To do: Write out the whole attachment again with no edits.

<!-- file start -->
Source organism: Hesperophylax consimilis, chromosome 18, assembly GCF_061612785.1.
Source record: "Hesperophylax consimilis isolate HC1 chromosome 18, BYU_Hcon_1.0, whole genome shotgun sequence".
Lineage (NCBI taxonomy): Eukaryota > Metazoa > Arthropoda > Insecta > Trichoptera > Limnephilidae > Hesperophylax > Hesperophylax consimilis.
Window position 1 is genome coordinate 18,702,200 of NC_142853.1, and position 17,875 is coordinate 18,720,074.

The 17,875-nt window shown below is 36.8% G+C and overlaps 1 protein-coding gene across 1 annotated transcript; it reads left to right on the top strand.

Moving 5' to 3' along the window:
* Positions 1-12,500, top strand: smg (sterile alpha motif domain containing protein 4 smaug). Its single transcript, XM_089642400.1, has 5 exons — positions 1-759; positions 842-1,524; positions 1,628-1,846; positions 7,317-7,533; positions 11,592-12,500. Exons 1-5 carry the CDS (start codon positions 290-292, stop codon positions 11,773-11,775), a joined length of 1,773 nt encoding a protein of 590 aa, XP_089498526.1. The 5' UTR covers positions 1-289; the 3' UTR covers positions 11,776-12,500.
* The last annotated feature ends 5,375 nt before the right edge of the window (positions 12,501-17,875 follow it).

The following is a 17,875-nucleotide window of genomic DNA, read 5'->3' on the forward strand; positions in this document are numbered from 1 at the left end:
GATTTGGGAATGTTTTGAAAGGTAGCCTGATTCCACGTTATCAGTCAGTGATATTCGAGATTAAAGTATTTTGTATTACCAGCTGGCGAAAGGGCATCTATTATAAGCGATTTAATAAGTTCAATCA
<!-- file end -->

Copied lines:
Source organism: Hesperophylax consimilis, chromosome 18, assembly GCF_061612785.1.
Source record: "Hesperophylax consimilis isolate HC1 chromosome 18, BYU_Hcon_1.0, whole genome shotgun sequence".
Lineage (NCBI taxonomy): Eukaryota > Metazoa > Arthropoda > Insecta > Trichoptera > Limnephilidae > Hesperophylax > Hesperophylax consimilis.
Window position 1 is genome coordinate 18,702,200 of NC_142853.1, and position 17,875 is coordinate 18,720,074.

The 17,875-nt window shown below is 36.8% G+C and overlaps 1 protein-coding gene across 1 annotated transcript; it reads left to right on the top strand.

Moving 5' to 3' along the window:
* Positions 1-12,500, top strand: smg (sterile alpha motif domain containing protein 4 smaug). Its single transcript, XM_089642400.1, has 5 exons — positions 1-759; positions 842-1,524; positions 1,628-1,846; positions 7,317-7,533; positions 11,592-12,500. Exons 1-5 carry the CDS (start codon positions 290-292, stop codon positions 11,773-11,775), a joined length of 1,773 nt encoding a protein of 590 aa, XP_089498526.1. The 5' UTR covers positions 1-289; the 3' UTR covers positions 11,776-12,500.
* The last annotated feature ends 5,375 nt before the right edge of the window (positions 12,501-17,875 follow it).

The following is a 17,875-nucleotide window of genomic DNA, read 5'->3' on the forward strand; positions in this document are numbered from 1 at the left end:
GATTTGGGAATGTTTTGAAAGGTAGCCTGATTCCACGTTATCAGTCAGTGATATTCGAGATTAAAGTATTTTGTATTACCAGCTGGCGAAAGGGCATCTATTATAAGCGATTTAATAAGTTCAATCA